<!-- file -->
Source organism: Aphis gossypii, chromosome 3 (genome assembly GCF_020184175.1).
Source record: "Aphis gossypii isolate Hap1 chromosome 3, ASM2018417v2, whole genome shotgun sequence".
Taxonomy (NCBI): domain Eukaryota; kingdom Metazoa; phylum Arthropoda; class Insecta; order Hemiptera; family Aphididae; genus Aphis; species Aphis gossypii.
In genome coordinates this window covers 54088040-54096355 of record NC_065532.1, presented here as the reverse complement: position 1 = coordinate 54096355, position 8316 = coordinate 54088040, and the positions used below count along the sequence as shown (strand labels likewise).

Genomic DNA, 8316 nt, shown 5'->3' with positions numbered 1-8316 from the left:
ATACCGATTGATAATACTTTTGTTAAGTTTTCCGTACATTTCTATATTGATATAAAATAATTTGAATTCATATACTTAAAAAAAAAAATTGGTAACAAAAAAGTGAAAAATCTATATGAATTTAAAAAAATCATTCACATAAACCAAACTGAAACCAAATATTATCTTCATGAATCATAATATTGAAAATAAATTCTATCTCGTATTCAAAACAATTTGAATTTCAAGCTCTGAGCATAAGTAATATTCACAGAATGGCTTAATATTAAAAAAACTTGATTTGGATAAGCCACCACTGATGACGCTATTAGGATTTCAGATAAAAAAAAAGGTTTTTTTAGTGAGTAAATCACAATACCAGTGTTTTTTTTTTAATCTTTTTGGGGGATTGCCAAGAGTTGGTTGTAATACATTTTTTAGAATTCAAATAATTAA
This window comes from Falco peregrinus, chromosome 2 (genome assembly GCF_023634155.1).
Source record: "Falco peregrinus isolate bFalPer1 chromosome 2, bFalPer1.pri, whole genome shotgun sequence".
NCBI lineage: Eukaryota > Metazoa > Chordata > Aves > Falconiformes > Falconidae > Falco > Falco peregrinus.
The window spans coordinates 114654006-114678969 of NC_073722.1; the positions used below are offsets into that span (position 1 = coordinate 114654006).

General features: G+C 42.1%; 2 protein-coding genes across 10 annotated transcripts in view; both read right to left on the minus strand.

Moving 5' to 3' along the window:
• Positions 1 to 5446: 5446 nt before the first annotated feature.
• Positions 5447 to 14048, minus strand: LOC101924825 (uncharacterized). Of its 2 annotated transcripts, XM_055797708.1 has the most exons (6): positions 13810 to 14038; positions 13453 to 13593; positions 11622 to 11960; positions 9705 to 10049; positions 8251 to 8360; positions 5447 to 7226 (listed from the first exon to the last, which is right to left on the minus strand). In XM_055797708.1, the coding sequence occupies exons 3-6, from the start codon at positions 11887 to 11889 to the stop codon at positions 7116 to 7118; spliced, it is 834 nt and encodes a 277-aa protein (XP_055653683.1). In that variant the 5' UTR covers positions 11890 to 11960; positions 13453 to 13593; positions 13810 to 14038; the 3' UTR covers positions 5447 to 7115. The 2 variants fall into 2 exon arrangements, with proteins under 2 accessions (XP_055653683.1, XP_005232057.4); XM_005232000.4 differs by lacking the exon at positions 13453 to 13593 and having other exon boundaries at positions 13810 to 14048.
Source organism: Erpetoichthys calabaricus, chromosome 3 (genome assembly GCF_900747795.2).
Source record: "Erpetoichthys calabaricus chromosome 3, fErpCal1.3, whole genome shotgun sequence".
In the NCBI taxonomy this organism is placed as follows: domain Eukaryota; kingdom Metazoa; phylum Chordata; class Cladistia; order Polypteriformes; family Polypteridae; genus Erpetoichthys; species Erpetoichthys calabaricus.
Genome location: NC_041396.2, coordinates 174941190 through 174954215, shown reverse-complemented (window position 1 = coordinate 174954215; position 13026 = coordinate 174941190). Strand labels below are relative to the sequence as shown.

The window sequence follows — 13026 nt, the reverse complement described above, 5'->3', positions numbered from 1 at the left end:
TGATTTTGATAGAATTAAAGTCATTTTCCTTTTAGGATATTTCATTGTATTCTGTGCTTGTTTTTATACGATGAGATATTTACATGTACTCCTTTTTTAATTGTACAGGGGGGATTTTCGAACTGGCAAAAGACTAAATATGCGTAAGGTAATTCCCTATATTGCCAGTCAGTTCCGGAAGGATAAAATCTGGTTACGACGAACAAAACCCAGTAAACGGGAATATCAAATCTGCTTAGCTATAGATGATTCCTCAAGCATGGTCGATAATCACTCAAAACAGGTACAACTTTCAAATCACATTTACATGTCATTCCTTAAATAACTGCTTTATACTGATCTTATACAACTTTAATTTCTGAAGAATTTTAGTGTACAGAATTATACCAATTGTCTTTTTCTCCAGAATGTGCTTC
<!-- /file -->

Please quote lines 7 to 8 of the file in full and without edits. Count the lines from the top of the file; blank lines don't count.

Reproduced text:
This window comes from Falco peregrinus, chromosome 2 (genome assembly GCF_023634155.1).
Source record: "Falco peregrinus isolate bFalPer1 chromosome 2, bFalPer1.pri, whole genome shotgun sequence".